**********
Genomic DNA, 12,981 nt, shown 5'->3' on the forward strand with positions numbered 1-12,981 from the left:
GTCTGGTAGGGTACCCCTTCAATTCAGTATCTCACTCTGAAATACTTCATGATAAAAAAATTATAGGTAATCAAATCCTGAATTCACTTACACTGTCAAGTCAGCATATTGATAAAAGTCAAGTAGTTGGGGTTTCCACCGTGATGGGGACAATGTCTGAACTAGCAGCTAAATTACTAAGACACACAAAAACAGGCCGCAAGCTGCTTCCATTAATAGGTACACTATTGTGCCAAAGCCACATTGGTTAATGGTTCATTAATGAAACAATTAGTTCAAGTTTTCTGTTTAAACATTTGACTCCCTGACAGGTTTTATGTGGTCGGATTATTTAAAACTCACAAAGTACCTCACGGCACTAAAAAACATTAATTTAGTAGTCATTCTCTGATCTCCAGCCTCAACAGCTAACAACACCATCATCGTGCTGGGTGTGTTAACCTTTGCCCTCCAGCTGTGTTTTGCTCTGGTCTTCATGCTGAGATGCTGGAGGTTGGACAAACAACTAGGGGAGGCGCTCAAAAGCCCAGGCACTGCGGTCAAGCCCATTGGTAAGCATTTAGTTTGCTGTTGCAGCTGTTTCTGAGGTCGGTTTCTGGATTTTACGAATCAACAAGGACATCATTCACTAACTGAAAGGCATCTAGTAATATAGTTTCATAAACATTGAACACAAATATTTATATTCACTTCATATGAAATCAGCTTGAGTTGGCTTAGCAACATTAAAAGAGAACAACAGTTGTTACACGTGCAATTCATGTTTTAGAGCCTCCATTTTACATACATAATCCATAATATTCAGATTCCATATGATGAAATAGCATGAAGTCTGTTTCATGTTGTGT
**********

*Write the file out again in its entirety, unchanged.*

Genomic DNA, 12,981 nt, shown 5'->3' on the forward strand with positions numbered 1-12,981 from the left:
GTCTGGTAGGGTACCCCTTCAATTCAGTATCTCACTCTGAAATACTTCATGATAAAAAAATTATAGGTAATCAAATCCTGAATTCACTTACACTGTCAAGTCAGCATATTGATAAAAGTCAAGTAGTTGGGGTTTCCACCGTGATGGGGACAATGTCTGAACTAGCAGCTAAATTACTAAGACACACAAAAACAGGCCGCAAGCTGCTTCCATTAATAGGTACACTATTGTGCCAAAGCCACATTGGTTAATGGTTCATTAATGAAACAATTAGTTCAAGTTTTCTGTTTAAACATTTGACTCCCTGACAGGTTTTATGTGGTCGGATTATTTAAAACTCACAAAGTACCTCACGGCACTAAAAAACATTAATTTAGTAGTCATTCTCTGATCTCCAGCCTCAACAGCTAACAACACCATCATCGTGCTGGGTGTGTTAACCTTTGCCCTCCAGCTGTGTTTTGCTCTGGTCTTCATGCTGAGATGCTGGAGGTTGGACAAACAACTAGGGGAGGCGCTCAAAAGCCCAGGCACTGCGGTCAAGCCCATTGGTAAGCATTTAGTTTGCTGTTGCAGCTGTTTCTGAGGTCGGTTTCTGGATTTTACGAATCAACAAGGACATCATTCACTAACTGAAAGGCATCTAGTAATATAGTTTCATAAACATTGAACACAAATATTTATATTCACTTCATATGAAATCAGCTTGAGTTGGCTTAGCAACATTAAAAGAGAACAACAGTTGTTACACGTGCAATTCATGTTTTAGAGCCTCCATTTTACATACATAATCCATAATATTCAGATTCCATATGATGAAATAGCATGAAGTCTGTTTCATGTTGTGT